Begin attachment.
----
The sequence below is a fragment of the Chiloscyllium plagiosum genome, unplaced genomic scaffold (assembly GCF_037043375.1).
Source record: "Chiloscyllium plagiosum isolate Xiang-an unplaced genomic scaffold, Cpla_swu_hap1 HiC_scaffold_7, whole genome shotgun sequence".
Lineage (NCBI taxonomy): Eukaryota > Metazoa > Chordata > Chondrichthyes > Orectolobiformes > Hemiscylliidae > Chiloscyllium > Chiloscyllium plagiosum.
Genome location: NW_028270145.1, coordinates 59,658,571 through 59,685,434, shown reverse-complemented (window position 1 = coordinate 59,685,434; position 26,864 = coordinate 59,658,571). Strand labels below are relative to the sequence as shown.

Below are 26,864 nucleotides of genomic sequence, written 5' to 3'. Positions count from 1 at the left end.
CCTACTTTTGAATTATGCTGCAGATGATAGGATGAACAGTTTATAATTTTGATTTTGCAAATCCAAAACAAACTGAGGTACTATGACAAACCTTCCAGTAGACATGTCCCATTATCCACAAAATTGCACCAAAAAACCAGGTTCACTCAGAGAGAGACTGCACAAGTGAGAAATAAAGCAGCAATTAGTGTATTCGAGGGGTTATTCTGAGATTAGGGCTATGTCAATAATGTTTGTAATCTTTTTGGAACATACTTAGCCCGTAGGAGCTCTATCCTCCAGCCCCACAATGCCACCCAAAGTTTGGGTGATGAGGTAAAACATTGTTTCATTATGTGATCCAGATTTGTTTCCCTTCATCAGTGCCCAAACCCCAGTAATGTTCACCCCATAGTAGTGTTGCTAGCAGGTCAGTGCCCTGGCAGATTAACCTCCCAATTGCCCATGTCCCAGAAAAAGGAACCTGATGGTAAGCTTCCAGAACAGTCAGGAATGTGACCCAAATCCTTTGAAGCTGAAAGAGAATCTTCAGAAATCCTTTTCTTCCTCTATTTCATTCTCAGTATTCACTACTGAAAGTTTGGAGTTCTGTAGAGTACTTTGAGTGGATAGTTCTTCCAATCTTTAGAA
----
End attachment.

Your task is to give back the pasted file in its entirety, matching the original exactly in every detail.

The sequence below is a fragment of the Chiloscyllium plagiosum genome, unplaced genomic scaffold (assembly GCF_037043375.1).
Source record: "Chiloscyllium plagiosum isolate Xiang-an unplaced genomic scaffold, Cpla_swu_hap1 HiC_scaffold_7, whole genome shotgun sequence".
Lineage (NCBI taxonomy): Eukaryota > Metazoa > Chordata > Chondrichthyes > Orectolobiformes > Hemiscylliidae > Chiloscyllium > Chiloscyllium plagiosum.
Genome location: NW_028270145.1, coordinates 59,658,571 through 59,685,434, shown reverse-complemented (window position 1 = coordinate 59,685,434; position 26,864 = coordinate 59,658,571). Strand labels below are relative to the sequence as shown.

Below are 26,864 nucleotides of genomic sequence, written 5' to 3'. Positions count from 1 at the left end.
CCTACTTTTGAATTATGCTGCAGATGATAGGATGAACAGTTTATAATTTTGATTTTGCAAATCCAAAACAAACTGAGGTACTATGACAAACCTTCCAGTAGACATGTCCCATTATCCACAAAATTGCACCAAAAAACCAGGTTCACTCAGAGAGAGACTGCACAAGTGAGAAATAAAGCAGCAATTAGTGTATTCGAGGGGTTATTCTGAGATTAGGGCTATGTCAATAATGTTTGTAATCTTTTTGGAACATACTTAGCCCGTAGGAGCTCTATCCTCCAGCCCCACAATGCCACCCAAAGTTTGGGTGATGAGGTAAAACATTGTTTCATTATGTGATCCAGATTTGTTTCCCTTCATCAGTGCCCAAACCCCAGTAATGTTCACCCCATAGTAGTGTTGCTAGCAGGTCAGTGCCCTGGCAGATTAACCTCCCAATTGCCCATGTCCCAGAAAAAGGAACCTGATGGTAAGCTTCCAGAACAGTCAGGAATGTGACCCAAATCCTTTGAAGCTGAAAGAGAATCTTCAGAAATCCTTTTCTTCCTCTATTTCATTCTCAGTATTCACTACTGAAAGTTTGGAGTTCTGTAGAGTACTTTGAGTGGATAGTTCTTCCAATCTTTAGAA